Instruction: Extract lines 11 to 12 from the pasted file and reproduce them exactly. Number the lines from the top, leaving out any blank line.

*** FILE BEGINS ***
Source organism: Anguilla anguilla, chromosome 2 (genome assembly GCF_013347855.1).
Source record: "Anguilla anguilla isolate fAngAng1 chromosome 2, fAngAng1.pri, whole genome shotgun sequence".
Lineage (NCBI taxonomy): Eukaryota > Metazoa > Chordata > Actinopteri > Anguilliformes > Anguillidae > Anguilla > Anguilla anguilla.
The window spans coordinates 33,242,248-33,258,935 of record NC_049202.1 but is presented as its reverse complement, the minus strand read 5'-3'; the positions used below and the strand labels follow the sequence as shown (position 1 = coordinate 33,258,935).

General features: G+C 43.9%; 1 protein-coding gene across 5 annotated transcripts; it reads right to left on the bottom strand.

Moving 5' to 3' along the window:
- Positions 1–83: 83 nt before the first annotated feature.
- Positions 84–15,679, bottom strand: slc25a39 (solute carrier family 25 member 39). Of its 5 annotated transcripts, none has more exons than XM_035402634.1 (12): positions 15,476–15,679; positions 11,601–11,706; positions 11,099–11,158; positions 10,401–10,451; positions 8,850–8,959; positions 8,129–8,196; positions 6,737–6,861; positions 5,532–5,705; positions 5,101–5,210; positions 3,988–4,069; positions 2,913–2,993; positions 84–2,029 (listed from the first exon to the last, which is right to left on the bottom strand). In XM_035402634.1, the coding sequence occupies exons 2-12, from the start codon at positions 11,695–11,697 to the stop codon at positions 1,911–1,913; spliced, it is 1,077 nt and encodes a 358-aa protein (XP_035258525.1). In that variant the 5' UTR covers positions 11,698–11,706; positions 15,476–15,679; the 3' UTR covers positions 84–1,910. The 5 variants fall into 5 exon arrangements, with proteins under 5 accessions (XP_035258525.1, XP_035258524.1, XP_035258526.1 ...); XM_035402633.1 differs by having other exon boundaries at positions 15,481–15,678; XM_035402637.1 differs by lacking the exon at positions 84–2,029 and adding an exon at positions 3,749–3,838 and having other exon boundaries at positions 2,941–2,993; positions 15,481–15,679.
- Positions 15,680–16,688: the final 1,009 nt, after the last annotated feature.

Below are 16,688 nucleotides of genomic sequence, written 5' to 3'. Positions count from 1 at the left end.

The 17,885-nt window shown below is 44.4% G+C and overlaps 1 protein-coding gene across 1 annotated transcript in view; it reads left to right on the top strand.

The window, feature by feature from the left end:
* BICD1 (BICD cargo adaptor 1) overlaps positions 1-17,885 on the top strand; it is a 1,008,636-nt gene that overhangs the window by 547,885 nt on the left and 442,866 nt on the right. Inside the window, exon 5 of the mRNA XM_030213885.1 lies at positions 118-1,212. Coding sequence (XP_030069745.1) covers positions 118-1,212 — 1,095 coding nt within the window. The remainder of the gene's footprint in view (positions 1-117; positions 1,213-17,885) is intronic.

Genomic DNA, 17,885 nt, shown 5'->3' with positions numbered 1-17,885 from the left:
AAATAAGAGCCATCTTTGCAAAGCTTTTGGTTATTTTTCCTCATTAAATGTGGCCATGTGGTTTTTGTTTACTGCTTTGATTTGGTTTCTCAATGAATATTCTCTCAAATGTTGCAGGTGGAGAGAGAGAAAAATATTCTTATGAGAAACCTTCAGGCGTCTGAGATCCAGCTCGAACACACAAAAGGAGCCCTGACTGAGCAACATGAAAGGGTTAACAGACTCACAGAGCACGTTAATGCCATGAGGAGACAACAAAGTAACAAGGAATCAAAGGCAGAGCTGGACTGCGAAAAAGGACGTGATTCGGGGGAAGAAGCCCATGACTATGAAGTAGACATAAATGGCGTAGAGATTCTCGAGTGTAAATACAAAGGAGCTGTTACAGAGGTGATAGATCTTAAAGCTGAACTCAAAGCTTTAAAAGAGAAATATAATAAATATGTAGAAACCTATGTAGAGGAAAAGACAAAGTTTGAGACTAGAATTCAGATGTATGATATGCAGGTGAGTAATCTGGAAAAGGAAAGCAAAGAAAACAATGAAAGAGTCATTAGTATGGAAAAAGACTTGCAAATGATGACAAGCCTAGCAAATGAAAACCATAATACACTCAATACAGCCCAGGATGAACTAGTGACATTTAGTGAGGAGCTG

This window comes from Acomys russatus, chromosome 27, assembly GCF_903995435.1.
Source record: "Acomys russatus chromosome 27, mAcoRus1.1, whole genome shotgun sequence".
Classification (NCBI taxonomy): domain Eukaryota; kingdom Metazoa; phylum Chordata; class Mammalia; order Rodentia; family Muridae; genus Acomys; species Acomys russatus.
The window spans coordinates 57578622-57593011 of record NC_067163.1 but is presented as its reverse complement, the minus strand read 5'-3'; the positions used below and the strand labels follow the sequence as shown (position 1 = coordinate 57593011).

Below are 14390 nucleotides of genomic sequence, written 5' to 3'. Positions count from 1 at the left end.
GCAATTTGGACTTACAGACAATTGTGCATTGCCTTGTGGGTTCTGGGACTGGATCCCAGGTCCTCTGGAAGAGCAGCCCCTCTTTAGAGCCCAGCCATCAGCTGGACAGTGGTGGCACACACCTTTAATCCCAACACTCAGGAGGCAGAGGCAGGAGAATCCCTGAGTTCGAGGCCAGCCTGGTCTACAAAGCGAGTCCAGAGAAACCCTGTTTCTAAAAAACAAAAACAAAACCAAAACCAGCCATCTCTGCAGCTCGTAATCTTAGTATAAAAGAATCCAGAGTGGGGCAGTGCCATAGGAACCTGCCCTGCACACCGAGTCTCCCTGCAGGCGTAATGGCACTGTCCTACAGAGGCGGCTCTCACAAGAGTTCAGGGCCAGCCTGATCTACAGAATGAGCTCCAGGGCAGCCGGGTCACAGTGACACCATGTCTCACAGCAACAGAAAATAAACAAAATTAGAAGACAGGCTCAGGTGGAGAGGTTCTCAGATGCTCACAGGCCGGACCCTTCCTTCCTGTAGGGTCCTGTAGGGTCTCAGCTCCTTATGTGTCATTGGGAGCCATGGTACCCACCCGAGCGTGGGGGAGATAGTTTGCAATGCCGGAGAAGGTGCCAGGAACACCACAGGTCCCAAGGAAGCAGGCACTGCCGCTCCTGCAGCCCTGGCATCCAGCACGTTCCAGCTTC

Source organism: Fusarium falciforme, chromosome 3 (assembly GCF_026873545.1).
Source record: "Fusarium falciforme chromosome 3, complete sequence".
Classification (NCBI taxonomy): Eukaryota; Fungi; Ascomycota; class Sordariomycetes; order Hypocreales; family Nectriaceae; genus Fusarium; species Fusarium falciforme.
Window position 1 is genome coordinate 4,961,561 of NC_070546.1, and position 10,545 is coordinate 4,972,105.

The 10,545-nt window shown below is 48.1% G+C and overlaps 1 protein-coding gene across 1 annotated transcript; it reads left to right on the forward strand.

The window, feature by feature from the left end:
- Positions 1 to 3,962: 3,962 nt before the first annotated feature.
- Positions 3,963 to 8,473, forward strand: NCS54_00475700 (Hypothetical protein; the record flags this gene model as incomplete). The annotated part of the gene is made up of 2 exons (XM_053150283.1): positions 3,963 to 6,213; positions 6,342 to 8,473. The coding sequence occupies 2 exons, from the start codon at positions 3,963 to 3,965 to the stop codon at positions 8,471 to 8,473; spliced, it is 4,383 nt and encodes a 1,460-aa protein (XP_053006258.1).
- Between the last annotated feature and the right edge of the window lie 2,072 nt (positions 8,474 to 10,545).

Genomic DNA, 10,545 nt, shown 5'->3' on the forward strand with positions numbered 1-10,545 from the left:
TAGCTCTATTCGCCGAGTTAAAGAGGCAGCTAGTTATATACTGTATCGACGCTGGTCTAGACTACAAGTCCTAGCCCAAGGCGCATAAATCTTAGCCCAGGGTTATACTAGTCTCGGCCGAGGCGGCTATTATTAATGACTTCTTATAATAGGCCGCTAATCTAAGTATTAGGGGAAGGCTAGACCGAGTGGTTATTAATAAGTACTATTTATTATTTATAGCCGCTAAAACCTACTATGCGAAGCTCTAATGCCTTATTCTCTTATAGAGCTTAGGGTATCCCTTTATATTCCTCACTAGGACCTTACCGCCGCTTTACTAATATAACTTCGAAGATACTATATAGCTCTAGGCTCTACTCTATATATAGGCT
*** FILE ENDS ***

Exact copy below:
The 17,885-nt window shown below is 44.4% G+C and overlaps 1 protein-coding gene across 1 annotated transcript in view; it reads left to right on the top strand.

The window, feature by feature from the left end: